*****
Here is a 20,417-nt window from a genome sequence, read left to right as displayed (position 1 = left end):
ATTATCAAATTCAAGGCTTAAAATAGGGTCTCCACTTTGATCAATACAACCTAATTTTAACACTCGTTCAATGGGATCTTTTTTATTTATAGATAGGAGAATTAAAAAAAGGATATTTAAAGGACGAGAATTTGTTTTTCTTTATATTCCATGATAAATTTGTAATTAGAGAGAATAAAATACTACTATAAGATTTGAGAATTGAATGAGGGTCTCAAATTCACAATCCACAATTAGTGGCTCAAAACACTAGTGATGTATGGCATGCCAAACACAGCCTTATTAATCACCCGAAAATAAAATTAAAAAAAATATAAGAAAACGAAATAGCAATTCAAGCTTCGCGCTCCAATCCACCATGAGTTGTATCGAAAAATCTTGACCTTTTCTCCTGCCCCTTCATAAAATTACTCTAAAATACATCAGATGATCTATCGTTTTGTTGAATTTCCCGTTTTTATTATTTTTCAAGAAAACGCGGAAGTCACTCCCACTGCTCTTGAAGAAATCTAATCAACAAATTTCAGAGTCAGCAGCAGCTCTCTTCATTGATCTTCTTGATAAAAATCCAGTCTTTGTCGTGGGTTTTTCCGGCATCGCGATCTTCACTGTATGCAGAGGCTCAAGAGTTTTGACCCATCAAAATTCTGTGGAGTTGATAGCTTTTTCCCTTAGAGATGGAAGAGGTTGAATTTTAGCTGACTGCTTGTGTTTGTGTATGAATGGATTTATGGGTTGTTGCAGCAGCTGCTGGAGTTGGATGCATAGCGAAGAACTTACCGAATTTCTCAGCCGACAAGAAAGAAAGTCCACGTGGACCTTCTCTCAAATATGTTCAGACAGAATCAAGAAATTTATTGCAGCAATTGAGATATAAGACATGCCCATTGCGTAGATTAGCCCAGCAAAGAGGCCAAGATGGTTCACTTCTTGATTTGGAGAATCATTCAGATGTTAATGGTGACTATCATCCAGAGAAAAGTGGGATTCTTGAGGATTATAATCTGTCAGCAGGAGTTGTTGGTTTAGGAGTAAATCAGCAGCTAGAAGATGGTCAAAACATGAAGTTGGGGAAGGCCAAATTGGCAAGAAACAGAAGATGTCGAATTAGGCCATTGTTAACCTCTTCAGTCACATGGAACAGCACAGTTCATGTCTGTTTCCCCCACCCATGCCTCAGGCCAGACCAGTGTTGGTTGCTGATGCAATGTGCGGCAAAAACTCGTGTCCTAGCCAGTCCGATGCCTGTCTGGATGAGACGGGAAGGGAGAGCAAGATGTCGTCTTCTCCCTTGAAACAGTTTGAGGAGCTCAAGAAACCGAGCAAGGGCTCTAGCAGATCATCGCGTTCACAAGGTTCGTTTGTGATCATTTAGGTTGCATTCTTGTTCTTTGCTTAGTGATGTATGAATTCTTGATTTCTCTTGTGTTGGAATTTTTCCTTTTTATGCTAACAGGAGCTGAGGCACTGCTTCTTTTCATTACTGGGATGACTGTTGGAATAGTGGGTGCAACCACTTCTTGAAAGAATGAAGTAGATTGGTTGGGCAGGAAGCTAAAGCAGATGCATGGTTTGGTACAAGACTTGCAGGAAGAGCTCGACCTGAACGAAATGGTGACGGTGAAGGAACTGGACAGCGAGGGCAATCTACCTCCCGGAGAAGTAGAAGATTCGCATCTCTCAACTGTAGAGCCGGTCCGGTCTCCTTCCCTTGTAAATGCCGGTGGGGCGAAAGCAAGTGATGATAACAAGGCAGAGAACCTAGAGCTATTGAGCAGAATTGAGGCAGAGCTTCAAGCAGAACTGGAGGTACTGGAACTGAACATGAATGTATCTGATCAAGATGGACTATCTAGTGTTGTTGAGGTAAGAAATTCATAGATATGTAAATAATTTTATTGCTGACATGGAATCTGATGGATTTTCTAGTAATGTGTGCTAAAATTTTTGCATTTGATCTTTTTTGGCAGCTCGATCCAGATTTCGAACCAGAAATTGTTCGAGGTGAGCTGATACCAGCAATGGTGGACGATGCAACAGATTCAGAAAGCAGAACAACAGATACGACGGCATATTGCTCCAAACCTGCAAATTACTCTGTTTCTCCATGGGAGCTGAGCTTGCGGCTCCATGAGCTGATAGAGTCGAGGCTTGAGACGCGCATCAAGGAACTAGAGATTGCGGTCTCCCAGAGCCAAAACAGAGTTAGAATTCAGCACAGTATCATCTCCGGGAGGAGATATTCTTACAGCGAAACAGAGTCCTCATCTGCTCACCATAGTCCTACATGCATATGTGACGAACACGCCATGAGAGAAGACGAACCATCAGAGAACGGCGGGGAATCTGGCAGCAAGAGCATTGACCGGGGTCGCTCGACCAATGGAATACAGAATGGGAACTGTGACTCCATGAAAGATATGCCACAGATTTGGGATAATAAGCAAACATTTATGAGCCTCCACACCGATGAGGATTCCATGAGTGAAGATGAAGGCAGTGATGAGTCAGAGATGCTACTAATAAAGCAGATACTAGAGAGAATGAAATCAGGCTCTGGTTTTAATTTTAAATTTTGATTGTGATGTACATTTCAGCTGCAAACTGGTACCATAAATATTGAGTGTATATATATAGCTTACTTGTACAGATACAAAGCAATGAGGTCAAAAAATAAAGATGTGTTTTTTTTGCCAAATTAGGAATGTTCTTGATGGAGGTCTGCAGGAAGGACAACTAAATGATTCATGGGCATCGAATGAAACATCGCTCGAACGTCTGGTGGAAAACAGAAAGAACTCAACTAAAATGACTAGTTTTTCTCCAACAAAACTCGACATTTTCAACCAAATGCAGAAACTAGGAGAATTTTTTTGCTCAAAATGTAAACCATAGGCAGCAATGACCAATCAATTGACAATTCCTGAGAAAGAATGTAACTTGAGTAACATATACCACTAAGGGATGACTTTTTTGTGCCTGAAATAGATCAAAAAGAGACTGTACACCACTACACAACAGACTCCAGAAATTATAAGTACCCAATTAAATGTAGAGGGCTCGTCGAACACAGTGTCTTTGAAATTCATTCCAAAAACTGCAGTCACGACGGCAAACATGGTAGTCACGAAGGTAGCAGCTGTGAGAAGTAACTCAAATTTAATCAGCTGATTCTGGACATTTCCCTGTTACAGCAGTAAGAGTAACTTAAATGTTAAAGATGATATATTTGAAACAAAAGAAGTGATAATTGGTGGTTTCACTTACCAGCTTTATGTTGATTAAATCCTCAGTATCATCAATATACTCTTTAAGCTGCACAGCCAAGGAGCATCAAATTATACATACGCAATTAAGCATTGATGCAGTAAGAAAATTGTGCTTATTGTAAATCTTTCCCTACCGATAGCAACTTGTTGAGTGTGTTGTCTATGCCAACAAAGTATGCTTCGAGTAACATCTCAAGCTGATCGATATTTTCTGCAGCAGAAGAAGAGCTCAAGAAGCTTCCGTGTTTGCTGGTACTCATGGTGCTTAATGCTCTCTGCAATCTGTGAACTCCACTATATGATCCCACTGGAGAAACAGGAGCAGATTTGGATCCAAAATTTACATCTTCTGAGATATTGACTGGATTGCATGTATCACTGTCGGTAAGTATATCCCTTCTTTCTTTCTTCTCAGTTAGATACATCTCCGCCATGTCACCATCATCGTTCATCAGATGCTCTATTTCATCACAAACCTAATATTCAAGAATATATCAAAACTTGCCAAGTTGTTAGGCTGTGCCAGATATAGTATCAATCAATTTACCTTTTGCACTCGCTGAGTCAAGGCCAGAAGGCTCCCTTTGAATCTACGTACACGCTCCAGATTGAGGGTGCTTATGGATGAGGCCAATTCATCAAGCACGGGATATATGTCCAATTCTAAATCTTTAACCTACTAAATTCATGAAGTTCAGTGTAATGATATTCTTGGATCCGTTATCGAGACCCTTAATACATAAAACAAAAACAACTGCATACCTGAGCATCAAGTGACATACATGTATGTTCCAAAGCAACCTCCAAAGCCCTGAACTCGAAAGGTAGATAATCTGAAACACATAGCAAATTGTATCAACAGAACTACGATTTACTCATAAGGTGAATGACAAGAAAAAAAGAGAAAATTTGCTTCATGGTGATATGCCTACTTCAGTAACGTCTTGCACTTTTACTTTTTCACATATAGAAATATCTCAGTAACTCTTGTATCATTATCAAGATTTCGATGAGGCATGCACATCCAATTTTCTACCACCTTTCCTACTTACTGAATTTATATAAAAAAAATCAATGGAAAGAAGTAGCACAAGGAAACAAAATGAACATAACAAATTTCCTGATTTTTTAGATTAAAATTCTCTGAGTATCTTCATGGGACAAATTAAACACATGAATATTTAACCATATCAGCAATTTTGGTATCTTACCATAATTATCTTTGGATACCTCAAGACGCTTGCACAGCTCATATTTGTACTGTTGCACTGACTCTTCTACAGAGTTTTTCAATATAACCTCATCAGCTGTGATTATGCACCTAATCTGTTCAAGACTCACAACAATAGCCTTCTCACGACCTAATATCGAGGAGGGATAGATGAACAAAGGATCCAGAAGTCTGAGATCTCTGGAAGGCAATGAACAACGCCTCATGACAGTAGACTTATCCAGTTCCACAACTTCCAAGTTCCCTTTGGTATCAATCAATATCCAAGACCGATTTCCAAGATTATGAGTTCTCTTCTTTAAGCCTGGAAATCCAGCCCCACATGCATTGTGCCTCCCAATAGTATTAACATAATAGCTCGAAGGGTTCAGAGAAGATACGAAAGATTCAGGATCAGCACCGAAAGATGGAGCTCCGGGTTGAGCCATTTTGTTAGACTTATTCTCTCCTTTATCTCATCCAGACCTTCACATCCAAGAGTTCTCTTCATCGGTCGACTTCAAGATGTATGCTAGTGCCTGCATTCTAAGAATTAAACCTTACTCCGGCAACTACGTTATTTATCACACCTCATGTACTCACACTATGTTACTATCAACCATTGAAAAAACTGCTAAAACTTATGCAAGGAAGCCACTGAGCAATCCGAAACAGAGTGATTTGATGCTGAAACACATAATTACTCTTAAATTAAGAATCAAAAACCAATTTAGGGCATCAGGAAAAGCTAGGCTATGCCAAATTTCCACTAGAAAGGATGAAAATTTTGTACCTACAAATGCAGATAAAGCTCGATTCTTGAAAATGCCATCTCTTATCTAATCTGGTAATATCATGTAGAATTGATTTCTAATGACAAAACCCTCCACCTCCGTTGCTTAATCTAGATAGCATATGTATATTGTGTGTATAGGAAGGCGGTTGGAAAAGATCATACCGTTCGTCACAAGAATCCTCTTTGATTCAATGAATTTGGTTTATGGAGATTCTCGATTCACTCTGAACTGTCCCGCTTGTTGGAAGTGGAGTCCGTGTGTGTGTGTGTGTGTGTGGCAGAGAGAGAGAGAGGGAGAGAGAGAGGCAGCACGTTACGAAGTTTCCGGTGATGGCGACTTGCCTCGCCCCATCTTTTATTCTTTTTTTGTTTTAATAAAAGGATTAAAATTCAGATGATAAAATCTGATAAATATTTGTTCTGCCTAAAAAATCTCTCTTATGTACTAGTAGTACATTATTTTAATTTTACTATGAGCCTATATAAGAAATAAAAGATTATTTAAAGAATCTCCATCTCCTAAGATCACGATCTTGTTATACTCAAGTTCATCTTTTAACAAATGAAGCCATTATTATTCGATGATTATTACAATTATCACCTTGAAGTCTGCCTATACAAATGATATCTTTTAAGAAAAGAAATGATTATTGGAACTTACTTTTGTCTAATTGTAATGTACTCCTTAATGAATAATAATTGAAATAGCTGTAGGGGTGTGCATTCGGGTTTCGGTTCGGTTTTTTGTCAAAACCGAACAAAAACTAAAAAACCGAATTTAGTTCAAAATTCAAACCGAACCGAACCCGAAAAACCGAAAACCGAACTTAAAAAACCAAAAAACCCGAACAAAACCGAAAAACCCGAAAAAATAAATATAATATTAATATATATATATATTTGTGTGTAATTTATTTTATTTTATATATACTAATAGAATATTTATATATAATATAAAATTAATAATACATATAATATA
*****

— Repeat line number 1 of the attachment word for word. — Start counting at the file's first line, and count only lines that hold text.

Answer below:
Here is a 20,417-nt window from a genome sequence, read left to right as displayed (position 1 = left end):